Principles of Programme Design

All taught programmes and modules at the University of Northampton are designed using the principles of constructive alignment. Very simply, this means that:

  1. your learning outcomes should clearly inform the students what they will be expected to know and be able to do by the end of the unit of study;
  2. your teaching and learning activities should be designed to support the achievement of those outcomes; and
  3. your assessment tasks are designed to enable your students to demonstrate achievement of the learning outcomes.

All of the rules that govern how programmes and modules at Northampton are designed, can be found in the University Modular Framework (UMF), which is contained in the University of Northampton Staff Handbook. The UMF is a continuous framework governing levels 4-8. It provides a framework for the design, structure, and assessment of courses. It also covers the relevant regulations (including supplementary regulations).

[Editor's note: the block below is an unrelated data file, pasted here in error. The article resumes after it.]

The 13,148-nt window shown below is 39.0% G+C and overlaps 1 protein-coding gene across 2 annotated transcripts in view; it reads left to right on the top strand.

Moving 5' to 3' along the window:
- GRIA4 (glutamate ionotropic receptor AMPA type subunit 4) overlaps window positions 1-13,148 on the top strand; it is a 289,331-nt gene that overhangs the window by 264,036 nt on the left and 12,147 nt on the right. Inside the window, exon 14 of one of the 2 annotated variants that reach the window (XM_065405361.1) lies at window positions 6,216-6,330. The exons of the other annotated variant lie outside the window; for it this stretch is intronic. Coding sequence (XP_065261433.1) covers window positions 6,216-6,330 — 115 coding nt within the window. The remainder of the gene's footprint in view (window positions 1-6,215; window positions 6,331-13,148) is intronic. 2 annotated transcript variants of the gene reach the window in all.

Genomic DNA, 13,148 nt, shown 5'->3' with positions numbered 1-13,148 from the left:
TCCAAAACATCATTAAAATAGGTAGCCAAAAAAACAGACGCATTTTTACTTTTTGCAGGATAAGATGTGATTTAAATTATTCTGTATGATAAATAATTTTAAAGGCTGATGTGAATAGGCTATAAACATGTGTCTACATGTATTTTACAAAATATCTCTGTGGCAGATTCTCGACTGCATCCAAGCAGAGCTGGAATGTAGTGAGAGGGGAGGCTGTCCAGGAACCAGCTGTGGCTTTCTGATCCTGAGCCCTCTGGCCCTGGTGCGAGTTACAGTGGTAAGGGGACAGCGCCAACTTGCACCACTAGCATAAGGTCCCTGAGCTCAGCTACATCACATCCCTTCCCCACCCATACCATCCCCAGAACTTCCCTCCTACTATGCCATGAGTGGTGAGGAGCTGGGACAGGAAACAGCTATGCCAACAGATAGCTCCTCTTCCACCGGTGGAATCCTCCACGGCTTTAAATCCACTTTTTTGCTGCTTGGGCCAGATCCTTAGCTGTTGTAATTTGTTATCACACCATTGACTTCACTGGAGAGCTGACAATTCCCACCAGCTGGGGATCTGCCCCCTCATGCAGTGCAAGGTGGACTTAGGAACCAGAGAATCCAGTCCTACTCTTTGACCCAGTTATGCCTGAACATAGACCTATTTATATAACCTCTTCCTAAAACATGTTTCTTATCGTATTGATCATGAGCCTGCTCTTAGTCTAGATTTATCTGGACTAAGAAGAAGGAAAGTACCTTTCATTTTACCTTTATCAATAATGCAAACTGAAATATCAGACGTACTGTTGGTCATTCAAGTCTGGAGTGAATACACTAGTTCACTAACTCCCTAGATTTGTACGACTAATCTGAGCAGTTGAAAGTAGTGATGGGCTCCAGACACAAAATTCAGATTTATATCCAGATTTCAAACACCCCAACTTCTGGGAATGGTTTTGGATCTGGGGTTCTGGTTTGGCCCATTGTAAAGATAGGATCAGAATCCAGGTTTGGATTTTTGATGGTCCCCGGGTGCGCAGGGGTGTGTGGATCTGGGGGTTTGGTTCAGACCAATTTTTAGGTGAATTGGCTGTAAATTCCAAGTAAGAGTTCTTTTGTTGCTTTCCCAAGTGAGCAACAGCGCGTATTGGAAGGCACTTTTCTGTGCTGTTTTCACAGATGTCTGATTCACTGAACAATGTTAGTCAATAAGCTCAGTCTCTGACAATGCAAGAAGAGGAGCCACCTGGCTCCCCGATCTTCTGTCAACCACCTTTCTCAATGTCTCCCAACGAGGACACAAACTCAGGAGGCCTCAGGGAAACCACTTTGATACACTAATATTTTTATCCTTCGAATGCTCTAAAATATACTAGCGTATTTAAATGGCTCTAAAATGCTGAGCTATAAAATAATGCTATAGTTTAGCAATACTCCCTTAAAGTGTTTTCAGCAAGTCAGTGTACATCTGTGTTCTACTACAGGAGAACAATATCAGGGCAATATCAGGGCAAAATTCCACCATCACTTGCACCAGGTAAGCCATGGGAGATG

What does an active, blended learning programme look like?

The programme is taught through student-centred activities that support the development of subject knowledge and understanding, independent learning and digital fluency. Our face-to-face teaching is facilitated in a practical and collaborative manner, clearly linked to learning activity outside the classroom. Opportunities are provided for students to develop autonomy, graduate attributes and employability skills.

Active blended learning is therefore a pedagogical approach that combines sense-making activities with focused student interactions (with content, peers and tutors) in appropriate learning settings – in and outside the classroom. ABL focuses on engaging students in knowledge construction, reflection and critique, on the development of learner autonomy and of course, on the achievement of learning outcomes.

Useful Guidance

The links below provide guidance on a range of learning design areas such as the construction of effective learning outcomes which you can do using our award-winning COGS (Constructing Outcomes for Graduate Success) Learning Outcomes Toolkit. You can also find out more about designing effective group assessments, the maximum limits on assessment volume and an overview of how we mark student work. You will also find a paper based on research into student perceptions of Active Blended Learning which provides guidance on how to effectively overcome barriers to ABL.